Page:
That so showy a personality should be surrounded by fawners and flatterers was only to be expected. He lived in an aura of adulation. His circle was as artificial and theatrical as himself. His officers saw themselves as a band of medieval knights devotedly serving their leige rather than as paid servants of the state; generals bent to kiss his hand; statesmen overwhelmed him with praise.
The Kaiser's relationship with his wife, the Kaiserin Augusta Victoria (known in the family as Dona) was generally regarded, in contemporary German terms, as exemplary. Born a princess of Schleswig-Holstein- Sonderburg-Augustenburg (Bismarck called her 'the cow from Holstein') Dona had married Wilhelm in 1881, when they were both aged twenty-two. Since then she had established a reputation as the perfect Hausfrau, confining her interests to Küche, Kinderstube, Krankenstube und Kirche – kitchen, nursery, sickroom and church. She had borne her husband seven children – six boys and a girl; and in the year 1910 their eldest son, the reactionary and frivolous Crown Prince Wilhelm, turned twenty-eight. The Kaiserin's public behaviour was no less satisfactory. With her full-blown figure and sumptuous dresses, she made a suitably imposing and dignified consort.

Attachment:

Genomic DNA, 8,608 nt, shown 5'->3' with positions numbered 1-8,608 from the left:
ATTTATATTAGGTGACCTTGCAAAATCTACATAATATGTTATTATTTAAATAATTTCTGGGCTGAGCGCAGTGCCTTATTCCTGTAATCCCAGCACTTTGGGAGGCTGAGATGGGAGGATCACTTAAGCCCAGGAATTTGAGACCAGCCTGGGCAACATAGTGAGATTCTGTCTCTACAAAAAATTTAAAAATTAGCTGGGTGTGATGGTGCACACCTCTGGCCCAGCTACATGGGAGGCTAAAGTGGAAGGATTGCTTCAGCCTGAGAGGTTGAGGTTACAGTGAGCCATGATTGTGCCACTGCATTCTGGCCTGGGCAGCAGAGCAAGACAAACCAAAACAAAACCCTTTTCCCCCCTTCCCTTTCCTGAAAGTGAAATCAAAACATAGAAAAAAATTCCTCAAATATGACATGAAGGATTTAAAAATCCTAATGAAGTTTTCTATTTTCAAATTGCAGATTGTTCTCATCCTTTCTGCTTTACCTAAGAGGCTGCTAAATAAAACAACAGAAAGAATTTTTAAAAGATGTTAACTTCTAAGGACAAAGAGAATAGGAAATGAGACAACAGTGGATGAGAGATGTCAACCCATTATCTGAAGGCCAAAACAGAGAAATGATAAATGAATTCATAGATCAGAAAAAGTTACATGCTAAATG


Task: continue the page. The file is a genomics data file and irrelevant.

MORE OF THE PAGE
One of Wilhelm II's many cousins, the future Queen Marie of Romania, visiting Berlin in these years before the First World War, could not help being impressed by this theatrical Kaiser. He had invited her to accompany him to the official opening of some public building. 'I am grateful', she writes, 'that this occasion was offered me to see, I may even say feel, Kaiser Wilhelm in all his Prussian glory during a ceremony when he expanded in an atmosphere profoundly congenial to him and characteristic of truly German achievement ...
'Es ist erreieht. It has been achieved! I felt that this was really Emperor Wilhelm's Germany, something which had been moulded according to his taste and the ideal he was reaching out for. This colossal building stood for success: huge, solid, somewhat flashy, somewhat too splendid, too new, but an attainment, mighty, audacious, with a touch of aggressiveness about it, almost a challenge in fact ...